Remember how “Modern Family’s” Phil Dunphy invented AwesomeLand in this season’s Halloween episode? No? Well, basically, he put everything he thinks is Awesome on the front lawn of the Dunphy’s home.
That’s what Disney’s latest animated picture, “Big Hero 6,” feels like. Taking place in the futuristic city of San Fransokyo (Yes, a portmanteau of San Francisco and Tokyo. Why? Because it’s awesome.), “Big Hero 6” is about 14-year-old boy-genius Hiro Hamada (Ryan Potter) and his band of “Avengers” — Wasabi (Damon Wayans Jr.), Honey Lemon (Genesis Rodriguez), Go Go (Jamie Chung) and Fred (T.J. Miller).
Loosely based on a 2008 Marvel comic, “Big Hero 6” is another superhero origin story.
Raised by his enthusiastic Aunt Cass (Maya Rudolph) and his older brother, Tadashi (because it wouldn’t be a Disney movie if the parents weren’t either absent or dead), Hiro wastes his potential winning loads of dough in illegal robot fights. That is, until Tadashi (Daniel Henney), introduces him to his acclaimed robotics university, the San Fransokyo Institute of Technology, and his life’s project, Baymax (Scott Adsit) — a portable and personable inflatable medical robot.
To apply for admission to SFIT, Hiro pitches his microbots: tiny electromagnetic legos that can do anything the mind tells it to.
“If you can think it, microbots can do it,” says Hiro, echoing the words of Walt Disney. “The only limit is your imagination.”
That seems to be the limit of Disney’s latest 3D animation as well. Like the fusion city, “Big Hero 6” is held together by imagination (and hundreds of animators and visual effect artists).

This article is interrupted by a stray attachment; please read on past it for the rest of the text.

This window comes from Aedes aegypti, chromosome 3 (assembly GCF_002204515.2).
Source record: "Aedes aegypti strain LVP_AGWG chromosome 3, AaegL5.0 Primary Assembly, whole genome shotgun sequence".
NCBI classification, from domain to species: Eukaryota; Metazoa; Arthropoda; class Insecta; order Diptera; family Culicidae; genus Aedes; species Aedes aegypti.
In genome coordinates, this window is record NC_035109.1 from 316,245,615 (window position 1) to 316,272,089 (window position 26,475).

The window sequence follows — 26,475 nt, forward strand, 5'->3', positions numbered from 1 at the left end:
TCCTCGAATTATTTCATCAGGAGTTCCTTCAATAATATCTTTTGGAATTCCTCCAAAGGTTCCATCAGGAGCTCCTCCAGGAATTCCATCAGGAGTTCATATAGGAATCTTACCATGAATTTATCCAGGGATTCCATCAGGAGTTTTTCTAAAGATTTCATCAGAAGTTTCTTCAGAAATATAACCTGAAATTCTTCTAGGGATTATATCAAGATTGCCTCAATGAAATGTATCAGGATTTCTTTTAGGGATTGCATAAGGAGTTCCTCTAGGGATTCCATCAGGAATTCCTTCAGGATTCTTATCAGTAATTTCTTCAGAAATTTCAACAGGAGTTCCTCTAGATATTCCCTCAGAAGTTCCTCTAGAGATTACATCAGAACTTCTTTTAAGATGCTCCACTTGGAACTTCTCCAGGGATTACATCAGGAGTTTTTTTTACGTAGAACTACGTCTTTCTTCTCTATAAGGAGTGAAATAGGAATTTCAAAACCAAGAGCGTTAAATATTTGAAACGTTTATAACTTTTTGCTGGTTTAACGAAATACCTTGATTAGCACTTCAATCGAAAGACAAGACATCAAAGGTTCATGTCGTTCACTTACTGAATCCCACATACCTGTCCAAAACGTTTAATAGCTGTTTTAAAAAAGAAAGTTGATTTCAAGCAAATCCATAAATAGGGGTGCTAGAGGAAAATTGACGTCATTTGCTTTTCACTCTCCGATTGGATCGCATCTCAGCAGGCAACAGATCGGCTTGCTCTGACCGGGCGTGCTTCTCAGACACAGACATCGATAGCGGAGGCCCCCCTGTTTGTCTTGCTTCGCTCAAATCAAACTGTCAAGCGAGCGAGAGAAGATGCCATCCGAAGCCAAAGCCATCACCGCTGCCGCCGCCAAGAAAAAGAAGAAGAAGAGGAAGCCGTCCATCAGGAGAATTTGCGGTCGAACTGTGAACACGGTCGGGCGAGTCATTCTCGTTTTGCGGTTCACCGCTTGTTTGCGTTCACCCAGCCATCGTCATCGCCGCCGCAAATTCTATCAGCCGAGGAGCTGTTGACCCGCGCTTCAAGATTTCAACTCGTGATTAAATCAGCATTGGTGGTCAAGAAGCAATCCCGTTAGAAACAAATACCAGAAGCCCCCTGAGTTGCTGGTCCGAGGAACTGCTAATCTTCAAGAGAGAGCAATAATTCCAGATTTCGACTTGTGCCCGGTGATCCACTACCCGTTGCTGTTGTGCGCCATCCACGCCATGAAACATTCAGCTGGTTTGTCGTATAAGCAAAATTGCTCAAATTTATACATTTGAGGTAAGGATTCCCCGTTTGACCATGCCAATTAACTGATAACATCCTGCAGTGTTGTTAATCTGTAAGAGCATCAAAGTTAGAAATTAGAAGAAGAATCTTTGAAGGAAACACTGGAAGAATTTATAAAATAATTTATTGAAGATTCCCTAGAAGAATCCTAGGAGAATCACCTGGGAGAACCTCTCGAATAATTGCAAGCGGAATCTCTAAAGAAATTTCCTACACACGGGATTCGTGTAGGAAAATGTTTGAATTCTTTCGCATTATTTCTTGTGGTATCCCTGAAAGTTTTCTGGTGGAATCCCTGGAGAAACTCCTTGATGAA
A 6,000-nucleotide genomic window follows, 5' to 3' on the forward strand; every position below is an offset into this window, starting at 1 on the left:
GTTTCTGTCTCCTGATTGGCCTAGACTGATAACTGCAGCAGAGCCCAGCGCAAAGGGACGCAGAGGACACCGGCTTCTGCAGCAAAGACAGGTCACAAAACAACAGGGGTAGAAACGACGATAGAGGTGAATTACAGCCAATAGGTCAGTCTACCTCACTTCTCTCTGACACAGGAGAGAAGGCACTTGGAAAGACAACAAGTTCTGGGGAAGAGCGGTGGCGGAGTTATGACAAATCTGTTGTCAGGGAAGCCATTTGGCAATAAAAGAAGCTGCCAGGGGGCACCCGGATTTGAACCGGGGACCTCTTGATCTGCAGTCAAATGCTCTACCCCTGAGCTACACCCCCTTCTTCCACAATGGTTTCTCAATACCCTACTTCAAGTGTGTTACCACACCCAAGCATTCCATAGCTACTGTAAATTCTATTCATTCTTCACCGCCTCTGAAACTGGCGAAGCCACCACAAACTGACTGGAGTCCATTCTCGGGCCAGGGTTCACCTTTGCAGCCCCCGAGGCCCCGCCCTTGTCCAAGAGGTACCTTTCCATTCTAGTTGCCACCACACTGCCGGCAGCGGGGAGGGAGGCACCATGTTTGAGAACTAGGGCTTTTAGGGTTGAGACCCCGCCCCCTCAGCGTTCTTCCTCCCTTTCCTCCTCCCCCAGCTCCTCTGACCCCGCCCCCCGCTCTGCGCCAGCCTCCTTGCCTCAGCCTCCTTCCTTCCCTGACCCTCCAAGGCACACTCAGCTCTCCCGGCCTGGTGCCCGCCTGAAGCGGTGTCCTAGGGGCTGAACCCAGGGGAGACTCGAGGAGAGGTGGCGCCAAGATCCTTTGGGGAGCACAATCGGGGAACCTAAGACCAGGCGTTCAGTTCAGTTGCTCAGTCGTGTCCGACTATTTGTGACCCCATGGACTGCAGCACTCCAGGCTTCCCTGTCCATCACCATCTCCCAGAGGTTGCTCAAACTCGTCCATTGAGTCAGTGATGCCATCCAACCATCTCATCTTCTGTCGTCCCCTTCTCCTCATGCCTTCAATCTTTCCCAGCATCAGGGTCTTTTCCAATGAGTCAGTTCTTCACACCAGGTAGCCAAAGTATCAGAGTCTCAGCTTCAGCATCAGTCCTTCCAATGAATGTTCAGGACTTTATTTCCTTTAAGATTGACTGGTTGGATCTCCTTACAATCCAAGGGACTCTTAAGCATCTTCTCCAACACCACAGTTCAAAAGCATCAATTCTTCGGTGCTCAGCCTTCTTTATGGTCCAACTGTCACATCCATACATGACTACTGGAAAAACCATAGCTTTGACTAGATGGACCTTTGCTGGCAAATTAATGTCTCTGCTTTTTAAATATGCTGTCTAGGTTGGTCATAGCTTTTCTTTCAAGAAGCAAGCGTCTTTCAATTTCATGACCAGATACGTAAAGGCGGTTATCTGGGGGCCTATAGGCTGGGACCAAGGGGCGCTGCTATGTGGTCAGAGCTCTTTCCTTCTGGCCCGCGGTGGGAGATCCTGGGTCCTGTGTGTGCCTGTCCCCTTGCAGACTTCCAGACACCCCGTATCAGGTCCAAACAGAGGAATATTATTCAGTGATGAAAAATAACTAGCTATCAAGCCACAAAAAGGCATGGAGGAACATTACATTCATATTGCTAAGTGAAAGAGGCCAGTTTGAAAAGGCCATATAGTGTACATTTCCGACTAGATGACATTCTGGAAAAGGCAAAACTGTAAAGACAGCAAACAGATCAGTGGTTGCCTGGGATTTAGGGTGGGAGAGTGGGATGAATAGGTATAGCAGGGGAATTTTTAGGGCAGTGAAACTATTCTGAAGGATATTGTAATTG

The film — by nerds for nerds — pays homage to others in its genre. Baymax wears an Iron Man-esque armor. His Hulk-like strength protects Hiro from danger. Hiro keeps a dalek on his bookshelf. Stan Lee’s portrait hangs on the walls.
“Big Hero 6” feels like a Pixar film (like how “Brave” felt like a Disney film). The animators have inserted dozens of hidden Easter eggs, including a basement filled with comics and action figures. Hans’ (from “Frozen”) mug shot hangs on a “wanted” poster at the police station; “Wreck-It Ralph’s” featured on a billboard over the city.
Directed by Don Hall (whose credits include “The Princess and the Frog,” “Tarzan” and “Winnie the Pooh”) and Chris Williams (“Bolt,” “The Emperor’s New Groove,” “Mulan”), “Big Hero 6” is a safe feel-good movie — filled with Disney’s perfected formula of both funny and poignant moments. Watching Baymax and gang in “Big Hero 6” is the perfect medicine for a bad day.
“Big Hero 6” was written by Jordan Roberts, Dan Gerson, Robert L. Baird, Duncan Rouleau, Steven Seagle, Paul Briggs and Joseph Mateo. The film was directed by Don Hall and Chris Williams.